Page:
Women advisors tend to be better firm advocates, says JD Power

According to a new survey, female advisors tend to be more satisfied with and loyal to their firms

Women advisors tend to be better firm advocates, says JD Power

As more and more women join the ranks of the largest wealth holders, the pressure is on for advisory firms to recruit more females who can speak and relate to them in ways male advisors can’t. And figures from a new survey provide a hint that could help firms in their hiring efforts.

According to the JD Power 2018 US Financial Advisor Satisfaction survey, female financial advisors are generally more satisfied and loyal to their firm than their male counterparts. Employee advisors had an average overall satisfaction score of 726 out of 1000; focusing on independent advisors causes the number to jump to 753.

But among female advisors, the average overall satisfaction score was 786, and independent female advisors had an average satisfaction score of 793. In contrast, the average satisfaction score among male advisors overall was 727, and the number for independent male advisors was 754.

Female advisors were also more likely to say they “definitely will” stay with their current firm over the next 1-2 years than male advisors (68% vs. 56%, respectively) and were more likely to say they “definitely will” recommend their firm to others (60% vs. 50%).

“The wealth management industry clearly recognizes that aligning the gender mix of advisors with the shifting demographics of investors is critical for their success,” said Mike Foy, director of the Wealth Management Practice at JD Power. “But firms that want to be leaders in attracting and retaining top female talent need to differentiate on recognizing and addressing those areas that women's perceptions and priorities may differ from men's.”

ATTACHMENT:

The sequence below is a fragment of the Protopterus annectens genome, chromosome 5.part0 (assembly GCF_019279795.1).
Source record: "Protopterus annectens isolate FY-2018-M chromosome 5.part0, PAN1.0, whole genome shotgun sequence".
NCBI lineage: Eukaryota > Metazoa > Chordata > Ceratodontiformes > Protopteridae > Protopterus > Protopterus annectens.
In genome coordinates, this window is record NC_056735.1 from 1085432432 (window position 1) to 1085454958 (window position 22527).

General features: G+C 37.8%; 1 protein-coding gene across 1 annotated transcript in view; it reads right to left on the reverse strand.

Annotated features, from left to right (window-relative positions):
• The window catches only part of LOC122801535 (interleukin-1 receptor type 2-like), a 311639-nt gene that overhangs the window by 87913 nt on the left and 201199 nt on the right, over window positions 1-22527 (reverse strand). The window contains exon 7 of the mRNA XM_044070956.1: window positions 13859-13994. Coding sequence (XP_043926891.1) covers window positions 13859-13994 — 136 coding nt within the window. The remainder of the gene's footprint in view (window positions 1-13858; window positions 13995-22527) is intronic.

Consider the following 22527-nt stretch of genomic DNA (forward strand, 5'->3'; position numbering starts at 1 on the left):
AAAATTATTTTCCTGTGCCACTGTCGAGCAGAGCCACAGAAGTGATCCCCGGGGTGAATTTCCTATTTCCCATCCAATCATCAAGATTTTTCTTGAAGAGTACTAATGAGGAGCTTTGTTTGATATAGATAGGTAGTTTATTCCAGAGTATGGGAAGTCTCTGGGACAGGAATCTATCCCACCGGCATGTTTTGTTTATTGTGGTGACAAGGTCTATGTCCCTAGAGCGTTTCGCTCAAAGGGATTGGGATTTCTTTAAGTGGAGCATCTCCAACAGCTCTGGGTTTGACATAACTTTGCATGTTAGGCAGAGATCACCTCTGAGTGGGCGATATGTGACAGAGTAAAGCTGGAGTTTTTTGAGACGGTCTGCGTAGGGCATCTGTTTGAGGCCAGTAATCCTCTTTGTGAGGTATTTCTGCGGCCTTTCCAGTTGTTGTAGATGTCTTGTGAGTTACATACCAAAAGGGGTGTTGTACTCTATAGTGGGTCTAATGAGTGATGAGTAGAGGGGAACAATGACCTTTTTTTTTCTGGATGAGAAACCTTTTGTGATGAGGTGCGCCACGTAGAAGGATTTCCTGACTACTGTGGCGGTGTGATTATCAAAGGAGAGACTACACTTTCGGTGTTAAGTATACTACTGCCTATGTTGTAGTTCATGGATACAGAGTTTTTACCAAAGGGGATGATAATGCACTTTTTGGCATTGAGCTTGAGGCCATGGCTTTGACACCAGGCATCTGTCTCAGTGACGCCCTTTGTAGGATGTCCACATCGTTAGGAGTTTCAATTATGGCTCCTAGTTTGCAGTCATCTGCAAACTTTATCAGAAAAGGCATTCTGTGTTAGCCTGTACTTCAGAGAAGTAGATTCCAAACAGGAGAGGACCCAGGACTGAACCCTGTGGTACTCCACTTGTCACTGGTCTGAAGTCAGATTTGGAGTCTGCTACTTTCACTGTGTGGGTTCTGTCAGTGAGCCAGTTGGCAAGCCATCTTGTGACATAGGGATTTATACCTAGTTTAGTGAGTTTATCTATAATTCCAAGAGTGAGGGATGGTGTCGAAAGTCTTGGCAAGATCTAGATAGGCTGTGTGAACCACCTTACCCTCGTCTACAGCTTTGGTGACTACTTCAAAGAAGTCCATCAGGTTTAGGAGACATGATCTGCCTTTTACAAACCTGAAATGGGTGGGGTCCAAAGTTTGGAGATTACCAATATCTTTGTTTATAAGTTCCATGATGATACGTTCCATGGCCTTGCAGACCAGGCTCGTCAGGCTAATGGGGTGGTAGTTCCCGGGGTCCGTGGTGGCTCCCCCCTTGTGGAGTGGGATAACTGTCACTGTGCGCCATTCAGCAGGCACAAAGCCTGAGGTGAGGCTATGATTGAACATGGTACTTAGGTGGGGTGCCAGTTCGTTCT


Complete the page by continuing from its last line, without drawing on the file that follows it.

The JD Power survey uncovered some aspects that firms looking to attract female talent may want to improve on:

  • Women were significantly more likely than men to say they lack an appropriate work-life balance (30% vs. 22%, respectively). Female advisors enjoying proper work-life balance were also more likely to say they “definitely will” recommend their firm (90%) than the female advisors who did not have that balance (68%).
  • Proportionally fewer female advisors than males said they “completely” understand their compensation (60% vs. 66%, respectively) and believe it reflects their job performance (60% vs. 68%).
  • Women advisors were less likely than men to believe in the effectiveness of mentorship programs (44% vs. 53%, respectively).


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